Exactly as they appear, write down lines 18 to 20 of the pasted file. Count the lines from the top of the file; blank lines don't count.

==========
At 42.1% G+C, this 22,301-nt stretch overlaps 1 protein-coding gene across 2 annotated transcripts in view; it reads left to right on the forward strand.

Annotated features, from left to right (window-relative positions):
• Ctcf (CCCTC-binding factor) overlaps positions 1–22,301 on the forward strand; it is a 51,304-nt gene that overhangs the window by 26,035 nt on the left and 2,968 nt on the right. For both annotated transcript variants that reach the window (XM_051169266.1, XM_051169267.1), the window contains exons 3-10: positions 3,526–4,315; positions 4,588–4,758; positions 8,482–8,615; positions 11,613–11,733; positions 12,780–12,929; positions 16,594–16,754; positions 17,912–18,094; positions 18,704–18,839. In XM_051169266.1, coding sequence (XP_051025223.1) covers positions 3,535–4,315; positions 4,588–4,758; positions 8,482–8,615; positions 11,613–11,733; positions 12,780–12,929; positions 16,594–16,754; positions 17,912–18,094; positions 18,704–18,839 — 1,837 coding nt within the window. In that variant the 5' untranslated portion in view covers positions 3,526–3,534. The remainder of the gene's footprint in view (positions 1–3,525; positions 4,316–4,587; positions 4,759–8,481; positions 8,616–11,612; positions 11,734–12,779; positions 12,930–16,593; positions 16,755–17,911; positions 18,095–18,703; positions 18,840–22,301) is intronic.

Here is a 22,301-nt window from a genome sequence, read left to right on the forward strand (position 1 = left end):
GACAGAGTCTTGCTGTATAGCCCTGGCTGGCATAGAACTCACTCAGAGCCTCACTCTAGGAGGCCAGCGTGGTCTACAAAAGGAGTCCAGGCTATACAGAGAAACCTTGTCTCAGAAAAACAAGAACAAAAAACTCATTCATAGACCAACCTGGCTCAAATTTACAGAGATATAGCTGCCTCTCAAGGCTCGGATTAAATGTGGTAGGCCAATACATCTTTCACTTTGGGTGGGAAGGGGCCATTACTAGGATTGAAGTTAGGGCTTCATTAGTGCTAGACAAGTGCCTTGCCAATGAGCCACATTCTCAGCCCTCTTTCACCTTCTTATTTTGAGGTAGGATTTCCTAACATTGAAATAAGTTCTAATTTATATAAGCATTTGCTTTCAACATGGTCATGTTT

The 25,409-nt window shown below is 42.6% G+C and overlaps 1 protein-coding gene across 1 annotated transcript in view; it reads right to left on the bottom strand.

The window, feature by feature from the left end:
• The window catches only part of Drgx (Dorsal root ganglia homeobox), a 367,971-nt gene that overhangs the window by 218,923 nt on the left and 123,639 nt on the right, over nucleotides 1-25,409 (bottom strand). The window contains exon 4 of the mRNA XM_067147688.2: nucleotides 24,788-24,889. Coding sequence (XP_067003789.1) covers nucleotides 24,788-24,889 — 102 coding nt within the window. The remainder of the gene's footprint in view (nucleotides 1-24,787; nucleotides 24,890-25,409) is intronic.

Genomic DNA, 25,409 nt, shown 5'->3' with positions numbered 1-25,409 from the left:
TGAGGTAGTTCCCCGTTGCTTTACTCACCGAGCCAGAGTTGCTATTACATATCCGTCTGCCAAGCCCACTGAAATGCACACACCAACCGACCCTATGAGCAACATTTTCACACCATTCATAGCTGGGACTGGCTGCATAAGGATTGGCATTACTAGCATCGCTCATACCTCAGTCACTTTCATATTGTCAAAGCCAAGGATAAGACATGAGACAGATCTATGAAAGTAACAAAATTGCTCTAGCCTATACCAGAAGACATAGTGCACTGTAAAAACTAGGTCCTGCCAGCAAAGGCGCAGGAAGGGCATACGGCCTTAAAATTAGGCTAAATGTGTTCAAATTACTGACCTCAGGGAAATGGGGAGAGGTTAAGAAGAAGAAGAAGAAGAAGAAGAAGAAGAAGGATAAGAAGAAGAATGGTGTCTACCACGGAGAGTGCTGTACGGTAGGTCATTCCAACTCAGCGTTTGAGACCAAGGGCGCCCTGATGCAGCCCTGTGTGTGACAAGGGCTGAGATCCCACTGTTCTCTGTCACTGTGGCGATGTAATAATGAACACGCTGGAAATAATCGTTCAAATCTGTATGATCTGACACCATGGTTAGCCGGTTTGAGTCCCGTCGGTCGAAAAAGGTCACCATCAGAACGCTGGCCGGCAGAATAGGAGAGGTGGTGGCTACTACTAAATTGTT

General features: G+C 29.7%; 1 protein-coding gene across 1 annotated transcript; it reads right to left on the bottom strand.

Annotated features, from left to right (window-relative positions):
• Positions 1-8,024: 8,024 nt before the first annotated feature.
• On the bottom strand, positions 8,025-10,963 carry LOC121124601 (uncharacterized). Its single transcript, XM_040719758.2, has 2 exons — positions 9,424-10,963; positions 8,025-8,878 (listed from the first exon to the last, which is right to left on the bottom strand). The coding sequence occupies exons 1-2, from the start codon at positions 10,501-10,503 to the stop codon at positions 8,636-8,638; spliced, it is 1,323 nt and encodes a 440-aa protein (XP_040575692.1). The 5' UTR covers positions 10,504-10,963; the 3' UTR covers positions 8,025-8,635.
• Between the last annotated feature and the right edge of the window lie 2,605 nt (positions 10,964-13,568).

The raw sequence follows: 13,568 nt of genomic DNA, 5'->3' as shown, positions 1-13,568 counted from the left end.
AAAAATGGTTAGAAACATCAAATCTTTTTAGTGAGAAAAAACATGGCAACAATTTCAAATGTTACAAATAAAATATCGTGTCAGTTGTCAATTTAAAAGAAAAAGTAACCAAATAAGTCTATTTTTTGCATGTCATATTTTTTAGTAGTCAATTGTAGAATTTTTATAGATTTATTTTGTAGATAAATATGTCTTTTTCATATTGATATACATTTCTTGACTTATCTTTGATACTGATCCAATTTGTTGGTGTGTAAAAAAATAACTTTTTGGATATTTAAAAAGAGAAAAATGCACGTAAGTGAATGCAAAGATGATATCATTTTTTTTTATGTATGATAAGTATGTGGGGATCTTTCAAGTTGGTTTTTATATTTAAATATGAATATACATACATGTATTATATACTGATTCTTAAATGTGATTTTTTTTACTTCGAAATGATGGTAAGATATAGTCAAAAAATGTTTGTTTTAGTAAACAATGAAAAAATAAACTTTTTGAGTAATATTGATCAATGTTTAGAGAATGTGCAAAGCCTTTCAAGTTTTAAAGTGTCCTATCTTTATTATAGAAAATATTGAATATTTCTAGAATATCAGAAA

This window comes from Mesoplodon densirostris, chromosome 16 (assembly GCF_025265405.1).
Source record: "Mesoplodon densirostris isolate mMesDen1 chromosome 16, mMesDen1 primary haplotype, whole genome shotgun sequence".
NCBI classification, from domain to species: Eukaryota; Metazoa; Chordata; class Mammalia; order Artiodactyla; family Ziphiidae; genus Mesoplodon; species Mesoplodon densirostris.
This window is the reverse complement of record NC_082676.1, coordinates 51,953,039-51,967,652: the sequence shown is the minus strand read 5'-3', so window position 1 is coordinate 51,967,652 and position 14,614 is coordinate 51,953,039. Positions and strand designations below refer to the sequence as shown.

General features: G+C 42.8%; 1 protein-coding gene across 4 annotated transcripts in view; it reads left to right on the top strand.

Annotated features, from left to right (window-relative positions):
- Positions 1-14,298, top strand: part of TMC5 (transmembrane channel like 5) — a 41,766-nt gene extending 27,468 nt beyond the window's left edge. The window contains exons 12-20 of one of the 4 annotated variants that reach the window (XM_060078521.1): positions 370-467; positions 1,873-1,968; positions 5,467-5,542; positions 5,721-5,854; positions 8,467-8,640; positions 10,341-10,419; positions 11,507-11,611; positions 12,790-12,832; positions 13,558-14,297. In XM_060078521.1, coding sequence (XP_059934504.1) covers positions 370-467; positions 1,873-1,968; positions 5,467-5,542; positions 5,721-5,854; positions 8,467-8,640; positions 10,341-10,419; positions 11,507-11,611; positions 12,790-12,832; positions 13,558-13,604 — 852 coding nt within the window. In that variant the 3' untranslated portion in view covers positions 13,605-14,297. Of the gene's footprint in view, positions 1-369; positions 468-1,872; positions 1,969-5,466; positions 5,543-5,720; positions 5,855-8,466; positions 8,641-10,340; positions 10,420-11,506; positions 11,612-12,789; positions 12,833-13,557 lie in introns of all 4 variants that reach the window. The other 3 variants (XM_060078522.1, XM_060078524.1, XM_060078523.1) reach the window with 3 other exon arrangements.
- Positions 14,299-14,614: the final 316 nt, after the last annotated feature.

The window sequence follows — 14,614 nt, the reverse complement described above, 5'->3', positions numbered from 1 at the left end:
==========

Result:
This window comes from Mesoplodon densirostris, chromosome 16 (assembly GCF_025265405.1).
Source record: "Mesoplodon densirostris isolate mMesDen1 chromosome 16, mMesDen1 primary haplotype, whole genome shotgun sequence".
NCBI classification, from domain to species: Eukaryota; Metazoa; Chordata; class Mammalia; order Artiodactyla; family Ziphiidae; genus Mesoplodon; species Mesoplodon densirostris.